North Africa was an important trans-Saharan trading route as well as housing sea trading posts for the Phoenicians and a settlement for the Romans. It is little surprise, then, that there have been a variety of currencies used across the territory that we now call Morocco.
Salt is mined in Morocco and was a vital commodity because of its usage in the preservation of food and sustenance for travel. Gold came up from Mali and salt went south from Morocco. At one point in time, salt even carried the same value as gold!
Due to the frequency with which Morocco has changed hands between rulers, its trade has also been carried out using many different coinages throughout history. Here at the museum, we are in possession of a square Almohad dirham coin from the mid-twelfth century. The coin was originally from Fes.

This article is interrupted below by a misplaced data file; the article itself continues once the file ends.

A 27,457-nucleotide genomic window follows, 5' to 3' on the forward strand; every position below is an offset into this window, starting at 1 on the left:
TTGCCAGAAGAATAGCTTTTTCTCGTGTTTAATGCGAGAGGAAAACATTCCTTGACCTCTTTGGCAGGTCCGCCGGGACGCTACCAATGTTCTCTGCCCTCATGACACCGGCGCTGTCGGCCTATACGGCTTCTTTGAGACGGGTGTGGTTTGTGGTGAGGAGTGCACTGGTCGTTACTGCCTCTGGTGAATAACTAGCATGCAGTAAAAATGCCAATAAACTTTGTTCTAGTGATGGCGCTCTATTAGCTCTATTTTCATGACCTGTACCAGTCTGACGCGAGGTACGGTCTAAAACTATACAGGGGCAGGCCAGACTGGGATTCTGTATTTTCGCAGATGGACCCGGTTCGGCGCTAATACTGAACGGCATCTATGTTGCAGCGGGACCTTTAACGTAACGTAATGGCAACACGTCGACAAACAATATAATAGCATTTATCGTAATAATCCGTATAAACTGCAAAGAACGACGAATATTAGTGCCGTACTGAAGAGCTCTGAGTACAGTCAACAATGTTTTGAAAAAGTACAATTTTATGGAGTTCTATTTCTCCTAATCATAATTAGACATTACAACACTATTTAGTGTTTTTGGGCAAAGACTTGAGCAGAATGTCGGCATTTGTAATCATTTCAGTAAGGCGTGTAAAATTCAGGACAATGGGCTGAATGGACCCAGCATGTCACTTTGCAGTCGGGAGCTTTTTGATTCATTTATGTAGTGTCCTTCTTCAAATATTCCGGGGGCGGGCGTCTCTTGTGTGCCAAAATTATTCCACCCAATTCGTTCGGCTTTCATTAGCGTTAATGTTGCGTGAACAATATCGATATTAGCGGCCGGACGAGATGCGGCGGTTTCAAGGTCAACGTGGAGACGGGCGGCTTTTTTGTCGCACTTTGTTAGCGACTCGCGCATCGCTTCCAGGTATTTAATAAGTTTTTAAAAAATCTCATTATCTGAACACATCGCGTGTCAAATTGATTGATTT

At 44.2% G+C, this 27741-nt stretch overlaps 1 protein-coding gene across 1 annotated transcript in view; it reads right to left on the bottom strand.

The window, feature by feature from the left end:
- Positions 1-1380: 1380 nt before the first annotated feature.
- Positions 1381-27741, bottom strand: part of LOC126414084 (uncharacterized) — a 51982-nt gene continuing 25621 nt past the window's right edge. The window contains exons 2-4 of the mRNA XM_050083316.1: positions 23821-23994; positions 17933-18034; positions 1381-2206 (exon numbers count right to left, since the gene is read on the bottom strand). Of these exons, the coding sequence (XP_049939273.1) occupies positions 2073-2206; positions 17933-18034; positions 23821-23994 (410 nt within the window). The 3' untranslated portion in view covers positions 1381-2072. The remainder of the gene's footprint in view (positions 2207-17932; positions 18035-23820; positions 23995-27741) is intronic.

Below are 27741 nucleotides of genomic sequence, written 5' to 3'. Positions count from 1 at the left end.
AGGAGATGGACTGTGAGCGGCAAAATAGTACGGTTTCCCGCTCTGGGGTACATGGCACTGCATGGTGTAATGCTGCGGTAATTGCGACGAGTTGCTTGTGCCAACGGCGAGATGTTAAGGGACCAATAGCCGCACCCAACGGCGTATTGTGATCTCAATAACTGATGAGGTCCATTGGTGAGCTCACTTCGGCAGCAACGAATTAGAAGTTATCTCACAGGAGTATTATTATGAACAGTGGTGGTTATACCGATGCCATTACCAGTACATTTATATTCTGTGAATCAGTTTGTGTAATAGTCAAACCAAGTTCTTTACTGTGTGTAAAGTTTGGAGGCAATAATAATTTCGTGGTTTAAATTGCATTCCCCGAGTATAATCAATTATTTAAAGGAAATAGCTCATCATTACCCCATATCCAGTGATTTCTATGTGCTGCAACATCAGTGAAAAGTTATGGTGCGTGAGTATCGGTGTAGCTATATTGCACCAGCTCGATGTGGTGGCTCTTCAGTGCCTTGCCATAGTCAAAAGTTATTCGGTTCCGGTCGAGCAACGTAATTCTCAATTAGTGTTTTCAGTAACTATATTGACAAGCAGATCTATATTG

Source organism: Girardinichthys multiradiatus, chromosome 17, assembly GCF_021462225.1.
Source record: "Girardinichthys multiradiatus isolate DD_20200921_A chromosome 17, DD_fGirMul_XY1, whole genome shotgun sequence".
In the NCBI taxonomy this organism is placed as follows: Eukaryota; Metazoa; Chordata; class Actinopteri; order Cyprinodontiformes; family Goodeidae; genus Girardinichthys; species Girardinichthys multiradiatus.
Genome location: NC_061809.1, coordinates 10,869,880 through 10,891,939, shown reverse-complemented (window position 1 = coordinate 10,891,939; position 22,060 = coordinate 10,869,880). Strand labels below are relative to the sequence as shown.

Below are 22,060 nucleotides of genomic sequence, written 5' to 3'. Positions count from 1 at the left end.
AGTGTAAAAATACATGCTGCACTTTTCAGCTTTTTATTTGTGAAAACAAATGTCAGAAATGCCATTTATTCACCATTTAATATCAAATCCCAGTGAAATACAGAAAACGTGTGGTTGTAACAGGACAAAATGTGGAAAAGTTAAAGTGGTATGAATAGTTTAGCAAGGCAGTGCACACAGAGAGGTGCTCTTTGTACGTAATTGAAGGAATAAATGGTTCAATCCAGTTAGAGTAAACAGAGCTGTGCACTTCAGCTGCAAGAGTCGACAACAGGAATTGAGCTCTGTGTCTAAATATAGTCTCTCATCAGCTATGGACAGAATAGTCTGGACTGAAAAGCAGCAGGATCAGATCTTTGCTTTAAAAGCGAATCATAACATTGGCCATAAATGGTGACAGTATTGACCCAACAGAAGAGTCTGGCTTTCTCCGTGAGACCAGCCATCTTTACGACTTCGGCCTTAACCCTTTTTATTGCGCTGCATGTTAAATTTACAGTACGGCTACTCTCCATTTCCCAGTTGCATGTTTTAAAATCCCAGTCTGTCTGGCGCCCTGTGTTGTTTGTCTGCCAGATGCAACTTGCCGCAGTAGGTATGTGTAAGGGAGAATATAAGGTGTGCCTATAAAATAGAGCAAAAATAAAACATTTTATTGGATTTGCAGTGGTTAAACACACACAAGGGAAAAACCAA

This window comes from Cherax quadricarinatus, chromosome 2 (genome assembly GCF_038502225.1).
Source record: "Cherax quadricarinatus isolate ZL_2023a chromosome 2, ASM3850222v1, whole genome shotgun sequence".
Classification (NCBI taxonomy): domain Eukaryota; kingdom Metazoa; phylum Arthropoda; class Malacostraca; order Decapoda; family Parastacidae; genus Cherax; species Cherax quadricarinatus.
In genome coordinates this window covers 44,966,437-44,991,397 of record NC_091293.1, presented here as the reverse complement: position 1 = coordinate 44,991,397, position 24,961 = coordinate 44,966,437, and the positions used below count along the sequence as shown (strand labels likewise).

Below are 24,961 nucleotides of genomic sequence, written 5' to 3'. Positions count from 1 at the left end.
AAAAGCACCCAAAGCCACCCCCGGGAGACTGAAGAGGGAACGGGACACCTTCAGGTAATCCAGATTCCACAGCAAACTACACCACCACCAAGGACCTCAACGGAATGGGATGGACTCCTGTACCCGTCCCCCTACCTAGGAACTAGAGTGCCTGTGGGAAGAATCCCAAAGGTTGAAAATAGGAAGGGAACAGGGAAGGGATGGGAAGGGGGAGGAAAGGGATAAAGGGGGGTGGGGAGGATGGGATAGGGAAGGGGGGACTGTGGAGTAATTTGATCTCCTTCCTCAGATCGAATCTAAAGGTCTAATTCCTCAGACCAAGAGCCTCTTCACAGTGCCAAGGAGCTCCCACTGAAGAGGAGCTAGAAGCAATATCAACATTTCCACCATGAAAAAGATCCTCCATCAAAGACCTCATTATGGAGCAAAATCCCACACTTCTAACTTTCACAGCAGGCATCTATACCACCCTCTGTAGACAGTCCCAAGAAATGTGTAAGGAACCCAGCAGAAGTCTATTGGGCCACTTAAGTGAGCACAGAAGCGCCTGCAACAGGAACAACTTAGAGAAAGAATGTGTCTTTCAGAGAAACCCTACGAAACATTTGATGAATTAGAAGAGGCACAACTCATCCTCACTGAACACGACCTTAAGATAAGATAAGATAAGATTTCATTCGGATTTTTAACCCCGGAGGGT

Coins are a great illustration of the different cultures that pass through a market town such as Sefrou. Even today Moroccans refer to the real, franc, and dirham. Not only is Morocco, and Sefrou, polyethnic and multi-lingual but also multi-currency…
Before Sefrou was founded as a market town, it served as agricultural land which supplied Volubilis, the ancient Roman capital of Morocco. Olive oil was one of its principal exports. This means, particularly for more ancient history, we can only speculate about what coins must have passed through Sefrou. Many gaps in our understanding still remain!
Here is a video we have created to show the diversity of coinage that must have passed through the Sefrou region: